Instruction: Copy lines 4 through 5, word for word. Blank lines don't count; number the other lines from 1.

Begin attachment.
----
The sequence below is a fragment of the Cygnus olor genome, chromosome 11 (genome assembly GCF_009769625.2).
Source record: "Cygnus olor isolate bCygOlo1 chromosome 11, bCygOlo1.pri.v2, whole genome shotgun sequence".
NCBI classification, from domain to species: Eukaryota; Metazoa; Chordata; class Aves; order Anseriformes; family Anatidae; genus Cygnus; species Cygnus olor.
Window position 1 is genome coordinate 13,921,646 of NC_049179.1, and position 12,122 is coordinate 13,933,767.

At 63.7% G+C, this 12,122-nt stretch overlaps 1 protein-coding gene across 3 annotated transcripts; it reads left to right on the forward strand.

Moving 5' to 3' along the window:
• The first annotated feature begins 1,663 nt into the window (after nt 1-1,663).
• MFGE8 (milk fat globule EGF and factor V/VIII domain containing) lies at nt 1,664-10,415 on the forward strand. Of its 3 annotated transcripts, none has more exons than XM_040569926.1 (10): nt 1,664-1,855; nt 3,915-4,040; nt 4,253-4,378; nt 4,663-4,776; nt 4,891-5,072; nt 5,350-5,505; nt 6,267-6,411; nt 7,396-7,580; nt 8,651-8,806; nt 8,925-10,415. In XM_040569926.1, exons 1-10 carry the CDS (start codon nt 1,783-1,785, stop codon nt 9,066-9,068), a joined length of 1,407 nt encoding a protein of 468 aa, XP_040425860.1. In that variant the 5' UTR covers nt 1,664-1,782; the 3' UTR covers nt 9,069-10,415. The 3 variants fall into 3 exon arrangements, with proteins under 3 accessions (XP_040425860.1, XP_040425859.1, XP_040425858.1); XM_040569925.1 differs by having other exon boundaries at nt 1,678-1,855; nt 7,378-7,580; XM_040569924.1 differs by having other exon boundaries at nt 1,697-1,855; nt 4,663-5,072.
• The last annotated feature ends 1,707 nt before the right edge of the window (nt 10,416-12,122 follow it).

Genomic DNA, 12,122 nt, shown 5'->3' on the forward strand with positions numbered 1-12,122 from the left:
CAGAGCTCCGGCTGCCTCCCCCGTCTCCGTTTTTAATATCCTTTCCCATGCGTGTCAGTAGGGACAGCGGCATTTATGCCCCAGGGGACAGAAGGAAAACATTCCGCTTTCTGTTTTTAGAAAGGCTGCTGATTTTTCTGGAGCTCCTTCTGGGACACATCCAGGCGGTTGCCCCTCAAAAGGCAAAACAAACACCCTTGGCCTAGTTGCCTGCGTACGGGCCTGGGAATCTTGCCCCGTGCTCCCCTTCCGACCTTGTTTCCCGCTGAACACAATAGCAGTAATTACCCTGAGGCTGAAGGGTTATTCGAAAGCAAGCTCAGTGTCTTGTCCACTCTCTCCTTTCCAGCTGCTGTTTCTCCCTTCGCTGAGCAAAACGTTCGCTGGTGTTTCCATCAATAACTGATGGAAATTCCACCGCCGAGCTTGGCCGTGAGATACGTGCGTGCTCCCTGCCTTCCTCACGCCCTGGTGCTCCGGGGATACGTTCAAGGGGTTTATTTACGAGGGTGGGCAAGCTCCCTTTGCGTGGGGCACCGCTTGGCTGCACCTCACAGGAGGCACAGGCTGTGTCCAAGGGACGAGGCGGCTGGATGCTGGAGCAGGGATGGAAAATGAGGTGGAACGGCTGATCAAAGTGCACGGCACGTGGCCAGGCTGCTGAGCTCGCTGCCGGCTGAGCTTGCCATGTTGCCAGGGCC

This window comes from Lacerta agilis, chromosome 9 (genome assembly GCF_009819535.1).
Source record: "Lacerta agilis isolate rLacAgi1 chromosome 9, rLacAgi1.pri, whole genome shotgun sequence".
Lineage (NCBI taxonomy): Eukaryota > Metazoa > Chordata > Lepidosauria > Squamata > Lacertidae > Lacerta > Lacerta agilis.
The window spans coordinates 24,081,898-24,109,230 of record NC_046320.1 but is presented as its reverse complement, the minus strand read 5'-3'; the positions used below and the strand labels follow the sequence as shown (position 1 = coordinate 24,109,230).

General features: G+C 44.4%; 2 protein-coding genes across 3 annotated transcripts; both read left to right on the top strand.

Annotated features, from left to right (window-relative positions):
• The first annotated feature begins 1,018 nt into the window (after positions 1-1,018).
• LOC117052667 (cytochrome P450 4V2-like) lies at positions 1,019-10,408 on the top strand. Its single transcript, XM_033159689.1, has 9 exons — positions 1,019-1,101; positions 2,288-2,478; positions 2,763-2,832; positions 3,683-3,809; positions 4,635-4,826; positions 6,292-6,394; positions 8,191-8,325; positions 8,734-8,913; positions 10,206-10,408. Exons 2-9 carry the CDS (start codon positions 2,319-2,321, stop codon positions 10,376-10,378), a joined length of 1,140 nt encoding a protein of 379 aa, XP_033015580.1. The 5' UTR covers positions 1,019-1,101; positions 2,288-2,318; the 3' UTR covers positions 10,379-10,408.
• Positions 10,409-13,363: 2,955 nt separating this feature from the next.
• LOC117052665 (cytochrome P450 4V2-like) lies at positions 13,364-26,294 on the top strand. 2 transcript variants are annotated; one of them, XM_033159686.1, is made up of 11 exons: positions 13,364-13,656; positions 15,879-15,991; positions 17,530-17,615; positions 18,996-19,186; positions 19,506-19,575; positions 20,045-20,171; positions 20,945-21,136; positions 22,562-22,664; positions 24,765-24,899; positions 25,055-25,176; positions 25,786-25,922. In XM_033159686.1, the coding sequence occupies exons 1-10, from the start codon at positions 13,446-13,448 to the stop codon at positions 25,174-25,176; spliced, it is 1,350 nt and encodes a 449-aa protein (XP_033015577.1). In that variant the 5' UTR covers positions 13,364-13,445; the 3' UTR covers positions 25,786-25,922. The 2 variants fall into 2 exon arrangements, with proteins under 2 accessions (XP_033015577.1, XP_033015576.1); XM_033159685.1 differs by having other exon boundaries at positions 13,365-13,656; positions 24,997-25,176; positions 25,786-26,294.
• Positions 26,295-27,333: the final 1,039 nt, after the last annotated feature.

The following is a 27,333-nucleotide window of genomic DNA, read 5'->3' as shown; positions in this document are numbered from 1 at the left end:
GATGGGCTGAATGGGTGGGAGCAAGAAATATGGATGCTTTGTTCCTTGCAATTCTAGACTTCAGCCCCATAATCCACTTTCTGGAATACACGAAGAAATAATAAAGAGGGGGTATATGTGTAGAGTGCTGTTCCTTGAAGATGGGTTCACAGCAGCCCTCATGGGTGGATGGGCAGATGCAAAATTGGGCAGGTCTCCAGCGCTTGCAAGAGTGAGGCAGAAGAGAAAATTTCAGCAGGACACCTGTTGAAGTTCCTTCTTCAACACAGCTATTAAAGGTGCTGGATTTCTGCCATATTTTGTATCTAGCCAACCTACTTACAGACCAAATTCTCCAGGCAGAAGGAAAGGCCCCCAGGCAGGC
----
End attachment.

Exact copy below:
Window position 1 is genome coordinate 13,921,646 of NC_049179.1, and position 12,122 is coordinate 13,933,767.

At 63.7% G+C, this 12,122-nt stretch overlaps 1 protein-coding gene across 3 annotated transcripts; it reads left to right on the forward strand.